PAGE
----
The billionaire quartet that owns half of Anglo-Russian oil firm TNK-BP is interested in buying out BP’s entire 50 percent stake, and will make a binding all-cash offer by the middle of next month, a source familiar with the matter said yesterday.
“We will pay cash, but have not yet determined the price,” said the source, who is close to the AAR consortium that represents shareholders Mikhail Fridman, German Khan, Viktor Vekselberg and Len Blavatnik.
AAR had said it was willing to pay US$10 billion for a 25 percent stake in TNK-BP, Russia’s third-largest oil company. BP, which put its stake up for sale in June, was not interested in that offer, sources said.
AAR expanded its bid after state oil major Rosneft said it wanted to buy BP’s stake in TNK-BP for cash and stock in a deal that could be worth more than US$20 billion.
Such a deal would require government approval and is opposed by some senior Russian officials. Under a shareholder agreement, only AAR may make an offer before a 90-day deadline — which falls in the middle of next month — that follows BP’s announcement that it planned to sell its stake. Other suitors may then strike a deal, creating the prospect of a bidding contest.
AAR would “likely” fund the deal by borrowing through TNK-BP, the source said. How much the AAR shareholders themselves might invest remains unclear. The consortium will start negotiations with banks this week.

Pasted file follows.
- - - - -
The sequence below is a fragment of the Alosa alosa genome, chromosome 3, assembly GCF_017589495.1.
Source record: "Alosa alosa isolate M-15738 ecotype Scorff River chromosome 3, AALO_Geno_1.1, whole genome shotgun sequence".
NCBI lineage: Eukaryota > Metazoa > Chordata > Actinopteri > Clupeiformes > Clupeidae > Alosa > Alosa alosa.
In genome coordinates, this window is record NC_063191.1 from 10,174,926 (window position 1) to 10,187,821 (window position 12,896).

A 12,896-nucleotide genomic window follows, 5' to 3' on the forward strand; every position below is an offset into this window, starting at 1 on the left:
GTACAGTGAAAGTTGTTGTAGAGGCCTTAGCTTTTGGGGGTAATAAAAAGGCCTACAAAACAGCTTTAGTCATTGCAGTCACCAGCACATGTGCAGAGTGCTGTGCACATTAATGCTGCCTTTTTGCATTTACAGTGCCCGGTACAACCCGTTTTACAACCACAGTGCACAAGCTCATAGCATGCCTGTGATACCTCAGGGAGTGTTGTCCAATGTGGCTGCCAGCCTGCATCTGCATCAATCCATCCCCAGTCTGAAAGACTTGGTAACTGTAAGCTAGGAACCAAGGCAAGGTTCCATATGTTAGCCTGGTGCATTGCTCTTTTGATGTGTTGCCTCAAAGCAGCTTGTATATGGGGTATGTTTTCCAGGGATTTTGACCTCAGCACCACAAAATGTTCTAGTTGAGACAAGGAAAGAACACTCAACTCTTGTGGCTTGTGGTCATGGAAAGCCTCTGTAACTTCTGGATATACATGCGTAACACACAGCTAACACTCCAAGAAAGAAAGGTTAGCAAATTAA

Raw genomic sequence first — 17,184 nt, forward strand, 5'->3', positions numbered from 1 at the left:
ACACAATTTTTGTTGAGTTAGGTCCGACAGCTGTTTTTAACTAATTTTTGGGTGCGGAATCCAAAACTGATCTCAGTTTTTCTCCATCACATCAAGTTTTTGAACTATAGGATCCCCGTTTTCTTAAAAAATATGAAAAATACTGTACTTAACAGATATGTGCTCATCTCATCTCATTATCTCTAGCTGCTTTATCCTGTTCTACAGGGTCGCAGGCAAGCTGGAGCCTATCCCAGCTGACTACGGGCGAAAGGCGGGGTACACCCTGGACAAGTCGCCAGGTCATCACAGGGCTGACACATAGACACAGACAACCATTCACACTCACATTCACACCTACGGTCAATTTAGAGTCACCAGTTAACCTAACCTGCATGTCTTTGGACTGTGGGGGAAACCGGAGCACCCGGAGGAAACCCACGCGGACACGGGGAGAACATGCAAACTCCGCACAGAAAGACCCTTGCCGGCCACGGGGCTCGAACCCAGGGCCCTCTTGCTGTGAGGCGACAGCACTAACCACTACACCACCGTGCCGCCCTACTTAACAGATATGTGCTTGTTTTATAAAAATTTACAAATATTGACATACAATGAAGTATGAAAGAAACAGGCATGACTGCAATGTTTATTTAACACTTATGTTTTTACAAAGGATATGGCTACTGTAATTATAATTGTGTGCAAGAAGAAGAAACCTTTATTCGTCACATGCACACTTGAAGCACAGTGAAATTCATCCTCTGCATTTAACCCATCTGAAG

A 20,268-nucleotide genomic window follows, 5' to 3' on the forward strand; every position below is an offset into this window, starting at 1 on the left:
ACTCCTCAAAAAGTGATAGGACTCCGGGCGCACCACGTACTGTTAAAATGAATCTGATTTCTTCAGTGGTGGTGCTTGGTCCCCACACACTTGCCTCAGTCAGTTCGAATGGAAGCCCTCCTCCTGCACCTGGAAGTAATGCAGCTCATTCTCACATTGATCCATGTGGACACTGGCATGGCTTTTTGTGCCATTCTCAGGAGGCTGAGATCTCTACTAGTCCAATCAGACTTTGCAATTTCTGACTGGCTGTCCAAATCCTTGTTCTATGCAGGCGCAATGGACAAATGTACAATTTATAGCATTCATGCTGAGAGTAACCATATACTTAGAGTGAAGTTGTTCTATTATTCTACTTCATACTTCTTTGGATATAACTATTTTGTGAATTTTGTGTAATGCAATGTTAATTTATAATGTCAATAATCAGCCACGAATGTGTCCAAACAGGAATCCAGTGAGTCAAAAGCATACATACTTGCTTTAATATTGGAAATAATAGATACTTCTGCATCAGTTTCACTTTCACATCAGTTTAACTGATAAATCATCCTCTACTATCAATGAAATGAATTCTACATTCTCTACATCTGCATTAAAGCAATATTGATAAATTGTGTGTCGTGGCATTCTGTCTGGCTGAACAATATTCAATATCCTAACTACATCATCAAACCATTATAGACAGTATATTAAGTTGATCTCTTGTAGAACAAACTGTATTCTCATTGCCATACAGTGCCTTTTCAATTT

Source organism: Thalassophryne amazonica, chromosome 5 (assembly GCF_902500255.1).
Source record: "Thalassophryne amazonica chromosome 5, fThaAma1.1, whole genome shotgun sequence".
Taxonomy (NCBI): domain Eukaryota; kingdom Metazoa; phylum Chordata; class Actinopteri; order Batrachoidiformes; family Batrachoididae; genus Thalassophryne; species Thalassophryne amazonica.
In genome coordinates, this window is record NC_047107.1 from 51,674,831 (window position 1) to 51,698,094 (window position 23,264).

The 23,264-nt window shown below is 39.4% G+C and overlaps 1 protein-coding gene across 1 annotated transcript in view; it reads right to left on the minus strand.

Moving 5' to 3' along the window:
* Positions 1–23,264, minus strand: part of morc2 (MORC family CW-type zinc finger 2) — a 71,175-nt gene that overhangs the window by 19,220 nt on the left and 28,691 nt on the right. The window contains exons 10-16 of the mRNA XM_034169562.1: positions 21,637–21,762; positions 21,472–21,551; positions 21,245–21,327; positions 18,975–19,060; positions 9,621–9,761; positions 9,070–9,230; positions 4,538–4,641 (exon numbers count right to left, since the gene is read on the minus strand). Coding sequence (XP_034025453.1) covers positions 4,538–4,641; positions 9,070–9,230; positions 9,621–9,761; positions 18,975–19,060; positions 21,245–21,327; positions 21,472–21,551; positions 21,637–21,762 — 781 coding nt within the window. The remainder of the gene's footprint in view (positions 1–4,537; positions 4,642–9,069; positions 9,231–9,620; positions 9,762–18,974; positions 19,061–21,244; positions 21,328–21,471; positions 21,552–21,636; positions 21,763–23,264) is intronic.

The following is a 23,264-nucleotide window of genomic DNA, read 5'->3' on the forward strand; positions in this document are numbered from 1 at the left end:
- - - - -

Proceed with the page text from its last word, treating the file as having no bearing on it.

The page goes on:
Bankers have said that it would be possible for AAR to finance a significant portion of any purchase by leveraging up TNK-BP, which has paid out US$19 billion in dividends since BP came into the venture in 2003.
TNK-BP posted a record US$14.6 billion in earnings before interest, taxation, depreciation and amortization last year. At year-end, it had a low gearing ratio — a measure of its debt in relation to its equity — of 26 percent.
Its gross debt was US$8 billion at the end of last year, all of it unsecured and most of it long-term. That indicates, some bankers say, TNK-BP’s ability to sustain a higher debt burden to finance a possible buyout by AAR.
However, analysts say that BP is likely to prefer Rosneft as a buyer because the prospect of acquiring equity in the Russian oil major through the stake sale could serve as a “poison pill” takeover defense for the British oil firm.
BP is seen as vulnerable to a hostile bid because it faces multi-billion damages payments over the Gulf of Mexico disaster in 2010.
A strategic alliance with Rosneft would also hold out the prospect for BP of revisiting the type of upstream deal in Russia that was blocked in the courts last year by AAR.